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TOTALLY TUBA: Instrument gets its due at holiday concert


LORAIN — The distinctive sound echoed down Broadway in Lorain on Saturday, and even before stepping into the Palace Theatre, the audience knew what to expect from the 12th annual TubaChristmas.

Some players at the TubaChristmas concert in Lorain decked their instruments with holiday decorations.

And it was not disappointed. Between handsful of popcorn, the audience would sing along with traditional Christmas carols — with a twist. As the title suggests, the holiday tunes were performed solely by 112 tuba players — often considered the backup and supporting brass in symphonies.

But at this show, the tubas took over the stage. Indeed, sometimes the Palace stage seemed to buckle under the weight of the thunderous orchestra. Adding to the weight strain was the fact that many of the instruments were decked with Christmas decorations, wreaths and lights that caught the eye when the lights were dimmed.

“Most people, when they think of tubas, they think of marching bands,” conductor and emcee Dale Hildebrand said. “Or, God forbid, polka music.”

But not here. The brass ensemble of tubists young and old — from 11 to 75 — who came from distances near (local high schools) and far (Florida) played with brawny force. At least one tuba from 1845 predated the Civil War, and sometimes the ensemble left the audience searching for the treble dial.

From standards such as “Jingle Bells” and “Silent Night” to more obscure numbers like “The Holly and the Ivy” and “Lo How a Rose E’er Blooming,” the carols pleased the crowd. And in keeping with the holiday spirit, Hildebrand encouraged the audience to sing along.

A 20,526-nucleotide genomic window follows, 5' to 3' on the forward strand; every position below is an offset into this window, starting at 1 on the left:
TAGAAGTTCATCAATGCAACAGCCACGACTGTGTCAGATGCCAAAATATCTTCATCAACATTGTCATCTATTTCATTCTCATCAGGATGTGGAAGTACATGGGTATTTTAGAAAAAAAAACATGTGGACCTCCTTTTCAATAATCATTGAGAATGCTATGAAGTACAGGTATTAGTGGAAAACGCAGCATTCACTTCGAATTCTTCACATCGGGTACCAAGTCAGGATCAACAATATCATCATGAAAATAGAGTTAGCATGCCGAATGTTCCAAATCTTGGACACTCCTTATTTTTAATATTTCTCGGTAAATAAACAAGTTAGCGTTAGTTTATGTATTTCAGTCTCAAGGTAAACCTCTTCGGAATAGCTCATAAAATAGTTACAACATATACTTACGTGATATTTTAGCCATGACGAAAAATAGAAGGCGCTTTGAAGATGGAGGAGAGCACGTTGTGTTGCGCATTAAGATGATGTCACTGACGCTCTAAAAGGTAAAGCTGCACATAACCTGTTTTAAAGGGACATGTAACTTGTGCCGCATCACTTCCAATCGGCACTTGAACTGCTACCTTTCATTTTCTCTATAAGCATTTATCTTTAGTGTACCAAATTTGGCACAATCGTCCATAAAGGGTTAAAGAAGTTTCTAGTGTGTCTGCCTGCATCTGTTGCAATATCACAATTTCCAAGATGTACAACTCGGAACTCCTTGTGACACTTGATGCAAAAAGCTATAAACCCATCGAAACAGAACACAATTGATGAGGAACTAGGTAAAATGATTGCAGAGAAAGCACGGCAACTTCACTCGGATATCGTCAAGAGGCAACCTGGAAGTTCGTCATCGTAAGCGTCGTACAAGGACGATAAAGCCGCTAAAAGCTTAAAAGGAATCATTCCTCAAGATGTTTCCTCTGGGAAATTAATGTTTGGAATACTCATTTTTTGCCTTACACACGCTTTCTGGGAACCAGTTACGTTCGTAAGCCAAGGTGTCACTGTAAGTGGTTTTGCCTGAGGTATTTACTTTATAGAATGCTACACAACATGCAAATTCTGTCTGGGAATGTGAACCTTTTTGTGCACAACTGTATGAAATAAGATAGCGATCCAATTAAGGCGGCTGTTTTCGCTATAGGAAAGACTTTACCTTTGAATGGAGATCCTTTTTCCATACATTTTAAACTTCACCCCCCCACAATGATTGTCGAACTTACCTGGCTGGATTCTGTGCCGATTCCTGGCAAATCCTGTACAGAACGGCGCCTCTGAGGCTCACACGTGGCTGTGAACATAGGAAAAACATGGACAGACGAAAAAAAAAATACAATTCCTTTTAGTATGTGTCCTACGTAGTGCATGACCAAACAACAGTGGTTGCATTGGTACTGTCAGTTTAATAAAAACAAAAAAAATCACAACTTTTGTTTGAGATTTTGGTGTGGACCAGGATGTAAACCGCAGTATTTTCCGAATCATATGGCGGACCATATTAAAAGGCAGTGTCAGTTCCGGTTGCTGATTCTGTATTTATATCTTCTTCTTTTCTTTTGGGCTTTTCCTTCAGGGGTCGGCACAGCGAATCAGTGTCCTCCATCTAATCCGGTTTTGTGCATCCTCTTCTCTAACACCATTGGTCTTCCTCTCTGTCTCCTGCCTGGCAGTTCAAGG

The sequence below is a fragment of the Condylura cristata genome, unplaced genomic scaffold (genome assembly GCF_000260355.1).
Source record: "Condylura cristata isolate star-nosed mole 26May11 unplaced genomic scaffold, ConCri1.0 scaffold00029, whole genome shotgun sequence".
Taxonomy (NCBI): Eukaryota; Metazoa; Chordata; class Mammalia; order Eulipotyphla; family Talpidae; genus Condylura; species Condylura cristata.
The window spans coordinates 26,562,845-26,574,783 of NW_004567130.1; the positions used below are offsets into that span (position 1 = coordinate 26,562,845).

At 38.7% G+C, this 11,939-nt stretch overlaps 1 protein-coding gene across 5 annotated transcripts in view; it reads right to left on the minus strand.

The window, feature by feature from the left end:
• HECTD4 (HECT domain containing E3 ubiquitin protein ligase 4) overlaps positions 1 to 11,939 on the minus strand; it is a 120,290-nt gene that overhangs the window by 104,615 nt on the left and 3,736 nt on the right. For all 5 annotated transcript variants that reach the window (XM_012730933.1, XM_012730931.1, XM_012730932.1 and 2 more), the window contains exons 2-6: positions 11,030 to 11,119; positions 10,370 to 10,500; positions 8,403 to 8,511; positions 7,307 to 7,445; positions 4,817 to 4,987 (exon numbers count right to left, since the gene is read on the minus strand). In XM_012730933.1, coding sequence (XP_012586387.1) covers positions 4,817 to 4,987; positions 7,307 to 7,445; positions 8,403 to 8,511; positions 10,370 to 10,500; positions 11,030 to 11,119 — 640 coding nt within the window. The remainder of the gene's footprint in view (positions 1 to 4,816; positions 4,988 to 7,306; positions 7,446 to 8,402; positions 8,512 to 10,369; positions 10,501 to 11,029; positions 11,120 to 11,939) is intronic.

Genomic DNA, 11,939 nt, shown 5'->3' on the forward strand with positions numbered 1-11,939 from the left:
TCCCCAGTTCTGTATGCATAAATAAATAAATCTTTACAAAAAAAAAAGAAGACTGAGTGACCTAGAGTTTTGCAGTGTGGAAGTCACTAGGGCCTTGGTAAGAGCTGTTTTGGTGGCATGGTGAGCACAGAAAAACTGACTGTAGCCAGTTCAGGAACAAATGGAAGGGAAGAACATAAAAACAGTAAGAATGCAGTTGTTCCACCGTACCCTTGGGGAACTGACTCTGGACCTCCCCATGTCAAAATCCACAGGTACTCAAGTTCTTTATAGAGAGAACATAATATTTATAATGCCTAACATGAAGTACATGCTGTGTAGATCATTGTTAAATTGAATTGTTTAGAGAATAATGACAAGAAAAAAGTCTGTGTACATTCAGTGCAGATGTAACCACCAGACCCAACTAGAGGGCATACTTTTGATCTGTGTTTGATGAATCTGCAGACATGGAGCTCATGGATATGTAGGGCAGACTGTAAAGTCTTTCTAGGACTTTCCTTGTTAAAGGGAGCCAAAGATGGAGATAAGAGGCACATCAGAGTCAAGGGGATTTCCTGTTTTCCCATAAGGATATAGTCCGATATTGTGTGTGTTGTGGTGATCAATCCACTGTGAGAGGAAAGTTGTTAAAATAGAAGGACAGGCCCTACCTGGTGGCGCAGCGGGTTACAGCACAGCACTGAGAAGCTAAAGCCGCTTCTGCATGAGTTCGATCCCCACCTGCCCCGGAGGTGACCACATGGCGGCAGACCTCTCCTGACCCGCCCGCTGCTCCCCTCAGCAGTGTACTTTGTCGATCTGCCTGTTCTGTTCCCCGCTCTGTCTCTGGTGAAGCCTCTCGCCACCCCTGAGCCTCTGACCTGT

“If you don’t know the words, just say ‘la,’ ” Hildebrand, a Brookside High band conductor for 17 years, said. “If you can’t be good, be loud.”

With more than a little prodding, the audience did their part — eventually.

“Come on, I need some support,” Hildebrand said. “Make the chandelier shake. I feel like I’m teaching,” he said.

Hildebrand couldn’t resist imparting a lesson or two to the audience. The event, he said, was started by Harvey Phillips,  a professor of tuba at Indiana University, for his own teacher, William Bell. Bell, Hildebrand said, was largely responsible for bringing the tuba from the background to the forefront.

The Lorain TubaChristmas is part of a larger tradition. TubaChristmas concerts are performed across the country and, as it was last year, even in Iraq. Ohio has the second-most performances, trailing only Texas, according to Hildebrand.

Hildebrand also explained that the tuba’s family tree is a bit broader than some may think.

“There are really four different instruments in the tuba family,” he said. “The concert tuba (with a bell the points straight up), the sousaphone (named for composer John Philip Sousa), the euphonium, and the baritone (which Hidebrand described as looking like a “pregnant trumpet”).

After the TubaChristmas band played its last song, “We Wish You a Merry Christmas,”  the audience exited the theater and was greeted by heavy sheets of snow.

So for this year at least, it was a white TubaChristmas.

Contact Michael Baker at 329-7141 or

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